Early Childhood Educators are constantly on the hunt for resources that will support them in embedding Indigenous perspectives in their program. However, many find it difficult to work out what is authentic and what is ‘gammin’ (fake).

The best place to buy Aboriginal resources are from Indigenous businesses. This ensures that you are directly supporting Indigenous businesses, families and communities. However, many educators don’t know how to find this information.


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Some non-Indigenous companies who create or resell cultural products do so ethically. When we are researching a business we look for the following to determine whether or not they are ethical and have integrity:

  • Are they a member of the Indigenous Arts Code or Aboriginal Arts Association?
  • Are they upfront about being non-Indigenous?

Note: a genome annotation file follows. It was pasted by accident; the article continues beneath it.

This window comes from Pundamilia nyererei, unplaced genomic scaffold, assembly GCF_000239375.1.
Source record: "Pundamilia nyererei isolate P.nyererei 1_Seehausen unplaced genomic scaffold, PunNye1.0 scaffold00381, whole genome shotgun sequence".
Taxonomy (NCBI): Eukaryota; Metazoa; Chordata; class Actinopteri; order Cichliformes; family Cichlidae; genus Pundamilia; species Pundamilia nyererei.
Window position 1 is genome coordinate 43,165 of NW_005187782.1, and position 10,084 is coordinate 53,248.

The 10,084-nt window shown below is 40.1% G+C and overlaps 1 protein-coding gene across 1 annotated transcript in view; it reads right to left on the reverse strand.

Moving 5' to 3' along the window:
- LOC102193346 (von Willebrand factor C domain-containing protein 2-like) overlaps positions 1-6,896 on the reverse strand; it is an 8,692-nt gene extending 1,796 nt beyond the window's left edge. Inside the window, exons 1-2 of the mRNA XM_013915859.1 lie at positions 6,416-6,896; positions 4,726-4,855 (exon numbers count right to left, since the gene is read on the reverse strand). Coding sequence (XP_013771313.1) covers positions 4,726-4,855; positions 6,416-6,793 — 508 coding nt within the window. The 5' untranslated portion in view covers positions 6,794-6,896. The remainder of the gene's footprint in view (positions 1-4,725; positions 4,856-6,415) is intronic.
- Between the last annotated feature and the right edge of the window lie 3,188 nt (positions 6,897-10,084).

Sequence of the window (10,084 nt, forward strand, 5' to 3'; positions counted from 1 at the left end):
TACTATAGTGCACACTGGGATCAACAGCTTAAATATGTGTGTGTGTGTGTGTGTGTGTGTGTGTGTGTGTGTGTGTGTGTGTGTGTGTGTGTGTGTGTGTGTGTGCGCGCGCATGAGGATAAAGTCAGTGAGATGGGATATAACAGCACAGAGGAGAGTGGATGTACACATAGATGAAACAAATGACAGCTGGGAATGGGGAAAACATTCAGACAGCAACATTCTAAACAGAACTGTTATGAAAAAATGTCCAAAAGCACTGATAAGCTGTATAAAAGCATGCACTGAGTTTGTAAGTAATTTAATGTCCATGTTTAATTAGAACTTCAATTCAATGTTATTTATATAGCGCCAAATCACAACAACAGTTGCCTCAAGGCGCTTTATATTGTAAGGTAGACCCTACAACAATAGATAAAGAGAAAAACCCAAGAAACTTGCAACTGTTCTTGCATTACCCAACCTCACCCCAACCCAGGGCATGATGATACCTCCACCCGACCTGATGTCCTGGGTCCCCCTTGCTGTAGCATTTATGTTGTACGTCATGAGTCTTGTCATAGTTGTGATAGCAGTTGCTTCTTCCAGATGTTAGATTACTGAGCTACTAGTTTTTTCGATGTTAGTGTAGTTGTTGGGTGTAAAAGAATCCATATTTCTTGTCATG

• Have they sought permission to create Indigenous resources?
  • Did they seek consultation during the development process?
  • Do they give back to community?
  • Are they invested in up-skilling Indigenous youth?
  • Are they seeking to profit off a culture that is not their own without showing reciprocity or respect for community.

The main issues that arise when non- Indigenous companies create cultural resources without following correct protocols are:

  • They compete and take away income from Indigenous business owners
  • They bastardise the culture
  • They share incorrect and inappropriate information
  • They produce fake art

Tip: Before buying a product from a non-Indigenous company please check to see if Indigenous mob are creating it already.

Here are some of my favourite places to buy resources from by Indigenous mob:

Please do your research before procuring resources to ensure that you are not feeding those that seek to profit off a culture that is not their own. Doing due diligence is what allows you to stand behind your program with integrity.